JAKARTA: World-class racers rode through the streets of Jakarta on Wednesday as Indonesia gears up to host over the weekend its first motorcycle grand prix in 25 years.
The archipelago nation of more than 270 million has one of the world’s biggest communities of bike-race fans.
Sunday’s race — the second stop on the 2022 MotoGP World Championship calendar after the opening race in Qatar — will take place at the Mandalika International Street Circuit on the island of Lombok.
The parade in Jakarta saw a host of grand prix winners, including Spain’s six-time world champion Marc Marquez, cruising through the capital’s streets and greeting their Indonesian fans.
They were welcomed by President Joko Widodo, himself a biker.
“I have said before that Indonesia has 122 million motorbikes, so there are a lot of fans here in Indonesia. All of them are happy,” Widodo told reporters.
“We hope this will be our country’s new brand, that Indonesia has a MotoGP circuit comparable to that of other countries.”
The racers sparked quite a buzz both on the streets of the Indonesian capital and online, with some expressing their delight over the parade and upcoming races.
“We are excited to race in front of our Indonesian fans,” Marquez said, while his compatriot and also a motorcycle racer, Alex Rins, took to Twitter to say being in Indonesia for the race was “one of the best experiences” of his life.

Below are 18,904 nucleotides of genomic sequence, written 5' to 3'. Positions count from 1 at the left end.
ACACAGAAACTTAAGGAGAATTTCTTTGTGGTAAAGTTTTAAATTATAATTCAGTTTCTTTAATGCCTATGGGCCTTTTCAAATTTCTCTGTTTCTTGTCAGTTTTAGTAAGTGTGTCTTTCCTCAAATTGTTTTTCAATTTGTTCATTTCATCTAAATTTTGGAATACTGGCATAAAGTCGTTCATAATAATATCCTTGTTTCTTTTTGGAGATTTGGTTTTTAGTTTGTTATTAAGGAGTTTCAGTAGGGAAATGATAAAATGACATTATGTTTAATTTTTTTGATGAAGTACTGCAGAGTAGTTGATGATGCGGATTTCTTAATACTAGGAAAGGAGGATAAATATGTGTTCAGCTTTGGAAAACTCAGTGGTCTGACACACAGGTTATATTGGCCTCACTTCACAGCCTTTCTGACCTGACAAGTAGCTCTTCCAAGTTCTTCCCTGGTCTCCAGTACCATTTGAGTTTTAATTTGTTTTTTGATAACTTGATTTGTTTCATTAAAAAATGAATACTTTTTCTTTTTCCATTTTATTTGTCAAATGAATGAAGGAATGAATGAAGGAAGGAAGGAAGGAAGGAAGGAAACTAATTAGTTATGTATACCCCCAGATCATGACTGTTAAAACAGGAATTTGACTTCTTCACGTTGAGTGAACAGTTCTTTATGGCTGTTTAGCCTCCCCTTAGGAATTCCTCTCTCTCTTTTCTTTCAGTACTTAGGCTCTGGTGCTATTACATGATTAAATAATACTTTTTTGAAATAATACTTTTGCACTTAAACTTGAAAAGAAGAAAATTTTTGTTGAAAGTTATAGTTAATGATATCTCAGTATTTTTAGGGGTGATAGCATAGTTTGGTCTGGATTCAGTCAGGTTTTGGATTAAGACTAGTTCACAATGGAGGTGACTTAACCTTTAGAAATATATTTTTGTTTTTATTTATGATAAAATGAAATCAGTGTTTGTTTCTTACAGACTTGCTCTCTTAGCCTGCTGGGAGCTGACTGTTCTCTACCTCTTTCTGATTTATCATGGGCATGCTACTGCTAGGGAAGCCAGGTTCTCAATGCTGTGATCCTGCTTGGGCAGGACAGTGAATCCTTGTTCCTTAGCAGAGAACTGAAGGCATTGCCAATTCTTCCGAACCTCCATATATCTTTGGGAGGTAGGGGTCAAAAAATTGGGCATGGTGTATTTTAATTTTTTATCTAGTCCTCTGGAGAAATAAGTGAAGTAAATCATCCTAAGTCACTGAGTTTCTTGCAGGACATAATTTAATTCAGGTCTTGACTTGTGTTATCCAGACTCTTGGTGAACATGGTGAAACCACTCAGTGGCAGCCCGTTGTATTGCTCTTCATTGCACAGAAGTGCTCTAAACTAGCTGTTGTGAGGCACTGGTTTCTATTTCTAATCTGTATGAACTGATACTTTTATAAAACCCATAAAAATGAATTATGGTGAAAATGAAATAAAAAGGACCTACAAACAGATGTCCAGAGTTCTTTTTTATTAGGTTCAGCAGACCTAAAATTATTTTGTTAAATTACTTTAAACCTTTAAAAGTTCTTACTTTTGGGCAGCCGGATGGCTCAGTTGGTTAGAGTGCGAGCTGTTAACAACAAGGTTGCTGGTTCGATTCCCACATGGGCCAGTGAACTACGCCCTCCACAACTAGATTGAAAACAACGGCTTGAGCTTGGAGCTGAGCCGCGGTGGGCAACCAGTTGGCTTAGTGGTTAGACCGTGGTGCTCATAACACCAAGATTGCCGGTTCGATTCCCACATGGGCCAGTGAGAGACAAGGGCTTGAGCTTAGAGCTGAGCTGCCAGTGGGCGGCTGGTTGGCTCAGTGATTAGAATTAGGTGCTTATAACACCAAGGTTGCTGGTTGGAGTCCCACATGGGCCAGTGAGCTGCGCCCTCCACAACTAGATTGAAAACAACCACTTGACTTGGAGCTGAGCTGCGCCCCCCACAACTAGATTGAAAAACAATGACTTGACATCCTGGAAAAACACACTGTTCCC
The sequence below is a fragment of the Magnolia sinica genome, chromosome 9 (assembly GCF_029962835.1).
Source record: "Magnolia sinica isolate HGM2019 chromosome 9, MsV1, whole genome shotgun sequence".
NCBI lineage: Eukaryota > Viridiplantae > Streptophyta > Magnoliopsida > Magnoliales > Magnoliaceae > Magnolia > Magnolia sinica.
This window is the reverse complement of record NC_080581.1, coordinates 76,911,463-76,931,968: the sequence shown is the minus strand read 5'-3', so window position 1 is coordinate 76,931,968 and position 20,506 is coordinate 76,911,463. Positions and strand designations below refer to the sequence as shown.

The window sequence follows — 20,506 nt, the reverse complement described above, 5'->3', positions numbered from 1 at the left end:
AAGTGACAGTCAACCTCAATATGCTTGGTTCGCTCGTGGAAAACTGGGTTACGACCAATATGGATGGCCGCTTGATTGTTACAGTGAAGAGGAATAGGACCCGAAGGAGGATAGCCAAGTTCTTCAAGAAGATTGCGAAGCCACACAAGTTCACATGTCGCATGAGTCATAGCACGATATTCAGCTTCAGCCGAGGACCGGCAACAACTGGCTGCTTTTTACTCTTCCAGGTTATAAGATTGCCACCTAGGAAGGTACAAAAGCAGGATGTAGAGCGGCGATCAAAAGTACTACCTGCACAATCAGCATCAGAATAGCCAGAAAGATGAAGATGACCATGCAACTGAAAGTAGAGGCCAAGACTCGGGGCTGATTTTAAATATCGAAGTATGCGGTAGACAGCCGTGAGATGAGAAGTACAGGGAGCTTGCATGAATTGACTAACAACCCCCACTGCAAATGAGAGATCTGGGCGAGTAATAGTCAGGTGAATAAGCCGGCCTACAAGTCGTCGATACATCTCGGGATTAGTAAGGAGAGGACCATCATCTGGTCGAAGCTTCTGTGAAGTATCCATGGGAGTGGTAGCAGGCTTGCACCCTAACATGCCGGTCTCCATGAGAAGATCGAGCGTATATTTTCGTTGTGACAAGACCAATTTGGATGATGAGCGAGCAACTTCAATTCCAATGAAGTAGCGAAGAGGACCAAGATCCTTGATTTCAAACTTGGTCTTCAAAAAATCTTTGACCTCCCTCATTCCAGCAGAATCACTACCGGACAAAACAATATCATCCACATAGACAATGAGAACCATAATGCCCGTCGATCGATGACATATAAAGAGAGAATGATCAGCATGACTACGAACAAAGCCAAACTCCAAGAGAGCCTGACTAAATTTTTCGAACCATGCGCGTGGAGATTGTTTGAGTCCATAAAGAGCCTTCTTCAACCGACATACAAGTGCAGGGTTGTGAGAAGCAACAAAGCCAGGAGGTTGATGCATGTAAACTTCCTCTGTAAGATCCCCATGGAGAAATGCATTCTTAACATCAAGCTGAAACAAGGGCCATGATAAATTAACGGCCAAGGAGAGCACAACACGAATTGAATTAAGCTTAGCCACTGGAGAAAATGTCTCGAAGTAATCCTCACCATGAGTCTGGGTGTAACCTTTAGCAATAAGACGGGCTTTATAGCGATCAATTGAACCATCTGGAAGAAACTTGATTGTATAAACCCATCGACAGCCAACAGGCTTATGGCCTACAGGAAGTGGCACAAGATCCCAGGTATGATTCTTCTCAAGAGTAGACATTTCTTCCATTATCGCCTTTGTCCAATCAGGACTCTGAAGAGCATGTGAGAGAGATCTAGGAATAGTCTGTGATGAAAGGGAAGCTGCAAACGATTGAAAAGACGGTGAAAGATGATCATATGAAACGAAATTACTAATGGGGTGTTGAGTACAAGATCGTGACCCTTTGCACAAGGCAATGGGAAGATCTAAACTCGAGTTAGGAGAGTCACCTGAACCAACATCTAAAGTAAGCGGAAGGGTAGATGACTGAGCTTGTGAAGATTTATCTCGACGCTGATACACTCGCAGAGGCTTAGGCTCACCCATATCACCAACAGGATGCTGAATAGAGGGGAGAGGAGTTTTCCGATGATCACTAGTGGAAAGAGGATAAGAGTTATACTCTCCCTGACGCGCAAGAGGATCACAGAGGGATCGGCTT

“The way this country enjoy bikes is just incredible,” he tweeted.
With some 60,000 race day tickets sold out, Indonesian officials are expecting a full house at the Mandalika circuit this weekend.
The last time Indonesia hosted a MotoGP round was in 1997, at a track near Jakarta. It has since struggled to be included in the race calendar for lacking a world-class circuit.
The new 4.3-kilometer track in Mandalika — completed in 2021 — is part of a mega-tourism infrastructure project to help Lombok island compete with neighboring Bali, one of Indonesia’s top holiday destinations.
Authorities hope the project will create thousands of jobs and attract 2 million foreign visitors annually, as Lombok is still struggling to rebuild after devastating earthquakes shook the island in 2018, killing hundreds of people and causing extensive damage.
But the massive government-backed program is not without controversies. UN experts last year denounced it over evictions during land procurement for the track.
Riders during MotoGP testing last month had also raised concerns over the track surface, saying debris and stones from the peeling asphalt had flown into them as they hit full speed.
MotoGP racers will take to the track for practice and qualifying sessions on Friday and Saturday.
The race will start on Sunday 3 p.m. local time (7 a.m. GMT).